Q: My wife and I have just retired. Our home is paid off but we are concerned about having enough money to enjoy our retirement. Is there anything we can do to get the equity out of our home to live on now?
A: For adults over the age of 62 who own their home and plan to continue living in it there is a form of mortgage – called a reverse mortgage – that could be the solution to your need to have money today. A traditional mortgage is one in which you borrow the money to purchase a home and pay it back, with interest, on a monthly basis.
This is the type of loan most homebuyers use to make their purchase. Equity builds up over time and eventually you pay off the loan either when you sell the property or at the end of the term of the loan. With a reverse mortgage you can turn the value of your home into cash without having to move and with no monthly payments to make. You do not have to pay back a reverse mortgage so long as you continue to live there. Instead of turning your income into equity, you reverse the process and turn your equity into income. There are a variety of options on how to take the income from the mortgage. You could arrange for monthly cash advances, a single lump payment, a credit line account that you draw on as needed or any combination of these. Even better, there are no restrictions on how you can spend the money. Travel, medical expenses, remodeling or just adding a cushion to your financial situation are all legitimate reasons people have elected to take a reverse mortgage. So long as all owners of the property are at least 62 years old and it is a single-family home (detached, town home or condominium) or a two- to four-unit building you are likely to be eligible for a reverse mortgage. Unlike a traditional loan where you build equity, with a reverse mortgage you build debt as you withdraw the home’s equity – but you postpone having to repay that debt typically until you leave the home by moving or through death. An exception to this would occur if the value of your home rose considerably over the time you had the reverse mortgage. In that case, you could actually have some equity available even after you have taken what you could on a reverse mortgage. You keep any difference between what you owe the lender and the value of the home at the time the reverse mortgage is paid off.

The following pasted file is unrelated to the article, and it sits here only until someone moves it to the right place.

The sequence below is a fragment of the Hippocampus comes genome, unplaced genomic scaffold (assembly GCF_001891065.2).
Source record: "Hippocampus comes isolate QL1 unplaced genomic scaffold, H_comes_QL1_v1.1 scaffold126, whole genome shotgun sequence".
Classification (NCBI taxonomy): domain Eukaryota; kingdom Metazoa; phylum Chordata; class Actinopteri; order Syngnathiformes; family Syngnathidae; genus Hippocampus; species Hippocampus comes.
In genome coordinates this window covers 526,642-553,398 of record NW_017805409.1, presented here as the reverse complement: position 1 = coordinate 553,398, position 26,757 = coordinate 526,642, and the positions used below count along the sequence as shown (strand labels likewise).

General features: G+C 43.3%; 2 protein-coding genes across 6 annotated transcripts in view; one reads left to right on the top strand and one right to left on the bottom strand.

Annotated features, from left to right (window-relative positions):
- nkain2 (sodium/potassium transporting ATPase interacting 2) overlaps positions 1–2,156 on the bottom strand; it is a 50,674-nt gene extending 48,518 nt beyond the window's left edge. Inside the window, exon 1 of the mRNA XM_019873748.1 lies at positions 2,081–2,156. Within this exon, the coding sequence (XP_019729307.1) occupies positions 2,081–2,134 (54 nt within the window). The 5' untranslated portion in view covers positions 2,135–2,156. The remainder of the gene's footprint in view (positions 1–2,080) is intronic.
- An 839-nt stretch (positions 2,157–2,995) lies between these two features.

As with any important financial decision it is best to consult with a professional – a bank, mortgage broker or a REALTOR® – who could help you decide if a reverse mortgage is appropriate.
For more information on reverse mortgages, please visit www.secureseniorliving.org